Our thoughts: This one is pretty straight forward and speaks to a workforce that has come a LONG way since the Census Bureau started reporting these figures in 1967 (we won’t get into that here). It is important to note each community’s growth as well as the overall picture by aggregating all the data together in the “All Households” category. As stated in point two, we still have a long way to go, but this is positive data to build off!

In 2015, refundable tax credits like the Earned Income Tax Credit (EITC) and the Child Tax Credit (CTC) lifted 4.8 million children out of poverty.


Q. Why did they make a separate point for this?

A. The official measure of poverty does not include the combined earning of income and government assistance. Therefore, it is important to adjust the “official” numbers with what poverty stricken Americans are dealing with to get a more accurate reading.

Our thoughts:  When you break down the numbers by category, we see an overall drop in poverty as well as household income across the board. Those two points should add confidence that taxpayer money is going to work in a big way. The Census Bureau states, “Together, in 2015, 9.2 million Americans, including 4.8 million children, were lifted above the poverty line by refundable tax credits, including the EITC and the CTC, illustrating their critical importance to the social safety net.”  Government assistance should be viewed by the taxpayer and recipient as an investment into families and their children, which the NY Times does a great job outlining here.

In 2015, the share of people without health insurance declined in almost every State, and all States have seen gains since 2013, reflecting continued progress under the Affordable Care Act (ACA).


Q. What are all of these dots and lines?

A. Each dot represents one State, with the line illustrating the trending average.

Q. What is a “Medicaid Non-Expansion State?”

A. “Medicaid Non-Expansion State?” is simply a State that declined to expand their government health coverage program for the poor. By doing so, States that are non-expansion are rejecting federal cash and footing the bill internally.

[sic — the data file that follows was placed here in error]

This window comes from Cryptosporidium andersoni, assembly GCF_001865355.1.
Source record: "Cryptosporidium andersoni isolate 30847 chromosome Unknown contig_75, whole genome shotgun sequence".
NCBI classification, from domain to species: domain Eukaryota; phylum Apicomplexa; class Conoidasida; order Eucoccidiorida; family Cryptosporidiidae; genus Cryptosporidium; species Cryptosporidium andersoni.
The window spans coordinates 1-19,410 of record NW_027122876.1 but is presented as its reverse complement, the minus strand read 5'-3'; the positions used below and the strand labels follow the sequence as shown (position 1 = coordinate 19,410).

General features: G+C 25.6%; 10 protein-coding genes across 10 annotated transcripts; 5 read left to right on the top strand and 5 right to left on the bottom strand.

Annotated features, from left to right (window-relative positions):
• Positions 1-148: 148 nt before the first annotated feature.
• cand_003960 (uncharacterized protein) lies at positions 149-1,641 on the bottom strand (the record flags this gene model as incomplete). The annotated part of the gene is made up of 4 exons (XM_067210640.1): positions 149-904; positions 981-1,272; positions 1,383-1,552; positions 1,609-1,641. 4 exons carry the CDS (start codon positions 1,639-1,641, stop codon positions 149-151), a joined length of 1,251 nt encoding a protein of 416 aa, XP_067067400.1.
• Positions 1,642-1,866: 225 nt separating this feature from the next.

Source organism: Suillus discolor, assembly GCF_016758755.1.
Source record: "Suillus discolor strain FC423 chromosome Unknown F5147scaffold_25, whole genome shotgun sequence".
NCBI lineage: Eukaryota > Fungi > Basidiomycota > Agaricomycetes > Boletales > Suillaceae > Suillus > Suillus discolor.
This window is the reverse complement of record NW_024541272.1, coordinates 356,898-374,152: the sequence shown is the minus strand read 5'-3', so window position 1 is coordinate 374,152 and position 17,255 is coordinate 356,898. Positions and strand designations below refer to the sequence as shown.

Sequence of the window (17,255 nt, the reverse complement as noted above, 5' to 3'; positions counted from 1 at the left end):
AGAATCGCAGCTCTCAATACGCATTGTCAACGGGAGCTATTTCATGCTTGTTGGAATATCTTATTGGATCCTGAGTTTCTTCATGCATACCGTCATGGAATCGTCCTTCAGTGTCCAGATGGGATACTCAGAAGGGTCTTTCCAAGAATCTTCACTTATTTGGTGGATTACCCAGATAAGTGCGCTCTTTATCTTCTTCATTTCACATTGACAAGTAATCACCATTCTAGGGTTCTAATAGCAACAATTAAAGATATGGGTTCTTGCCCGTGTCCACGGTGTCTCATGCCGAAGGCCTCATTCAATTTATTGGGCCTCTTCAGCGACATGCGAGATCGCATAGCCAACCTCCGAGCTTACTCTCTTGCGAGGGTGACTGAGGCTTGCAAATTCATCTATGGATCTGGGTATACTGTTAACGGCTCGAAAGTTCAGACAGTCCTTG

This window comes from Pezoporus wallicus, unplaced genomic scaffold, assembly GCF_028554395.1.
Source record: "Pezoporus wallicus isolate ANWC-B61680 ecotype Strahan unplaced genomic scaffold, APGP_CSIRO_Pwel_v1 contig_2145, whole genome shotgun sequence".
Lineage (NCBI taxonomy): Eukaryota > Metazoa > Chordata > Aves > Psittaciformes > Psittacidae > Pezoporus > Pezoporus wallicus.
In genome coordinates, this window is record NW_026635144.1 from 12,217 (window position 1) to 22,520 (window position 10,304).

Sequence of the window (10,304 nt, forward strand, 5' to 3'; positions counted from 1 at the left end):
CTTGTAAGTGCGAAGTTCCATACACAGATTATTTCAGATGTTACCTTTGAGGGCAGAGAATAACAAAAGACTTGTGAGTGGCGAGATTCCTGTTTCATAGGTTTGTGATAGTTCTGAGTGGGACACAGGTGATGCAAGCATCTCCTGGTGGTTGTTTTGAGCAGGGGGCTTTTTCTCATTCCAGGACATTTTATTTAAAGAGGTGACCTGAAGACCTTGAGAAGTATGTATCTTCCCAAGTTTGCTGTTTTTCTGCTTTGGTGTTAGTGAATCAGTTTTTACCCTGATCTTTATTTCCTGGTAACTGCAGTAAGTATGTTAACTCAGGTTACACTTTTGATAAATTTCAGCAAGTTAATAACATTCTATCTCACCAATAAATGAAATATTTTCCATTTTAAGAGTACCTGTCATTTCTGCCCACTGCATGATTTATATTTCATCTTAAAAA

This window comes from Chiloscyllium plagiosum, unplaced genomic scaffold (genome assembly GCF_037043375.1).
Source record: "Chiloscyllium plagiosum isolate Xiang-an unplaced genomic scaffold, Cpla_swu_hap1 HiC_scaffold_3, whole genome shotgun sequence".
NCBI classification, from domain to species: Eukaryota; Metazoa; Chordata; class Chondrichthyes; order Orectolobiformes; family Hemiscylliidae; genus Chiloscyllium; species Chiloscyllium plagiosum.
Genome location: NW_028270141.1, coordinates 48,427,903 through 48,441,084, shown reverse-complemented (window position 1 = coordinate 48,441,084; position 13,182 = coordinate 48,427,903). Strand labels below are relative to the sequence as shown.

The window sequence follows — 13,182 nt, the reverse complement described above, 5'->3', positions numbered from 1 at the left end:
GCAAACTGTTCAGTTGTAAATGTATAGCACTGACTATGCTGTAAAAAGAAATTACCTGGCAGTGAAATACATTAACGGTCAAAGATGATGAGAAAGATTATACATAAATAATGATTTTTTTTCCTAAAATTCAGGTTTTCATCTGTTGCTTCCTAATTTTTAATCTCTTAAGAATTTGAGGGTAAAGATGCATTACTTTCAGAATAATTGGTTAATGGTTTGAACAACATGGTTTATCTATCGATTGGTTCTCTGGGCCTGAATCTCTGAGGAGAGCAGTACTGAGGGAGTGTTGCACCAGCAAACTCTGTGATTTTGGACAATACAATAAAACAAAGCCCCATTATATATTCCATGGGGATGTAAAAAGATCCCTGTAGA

Our thoughts: There is a tremendous amount of controversy surrounding the rollout of the Affordable Care Act (ACA). However, those talking points center around the process and less about the concept of Americans deserving medical treatment. It’s clear that if your State adopted the ACA, then your State has more people covered under insurance than a non-ACA state. Whether or not you are getting better service is yet to be seen. Small businesses are especially struggling as corporate insurance costs have disrupted where they need to spend the little amount of money they gross. People need health care, but we also need an efficient system which is something this graph does not quantify.


Although the media circuit may lead you to believe differently, the economy did in fact grow last year. As income levels rise, this could mean that we are staging the scene for some solid holiday shopping numbers, it could mean that people are continuing to save and get back on their feet, or it could mean more people are investing for retirement.

Another theory is that Americans are not experiencing wage increases, but a significant amount of those who fell off of unemployment have found jobs. As we noted in our article, The Future of America, small businesses account for 70% of new job creation in the past decade. We believe the small business owner and entrepreneurs will play a vital role in getting our nation back on track and we hope to help every step of the way!

If you have any questions you would like covered in future posts or podcasts, leave them in the comment section below and we will definitely respond!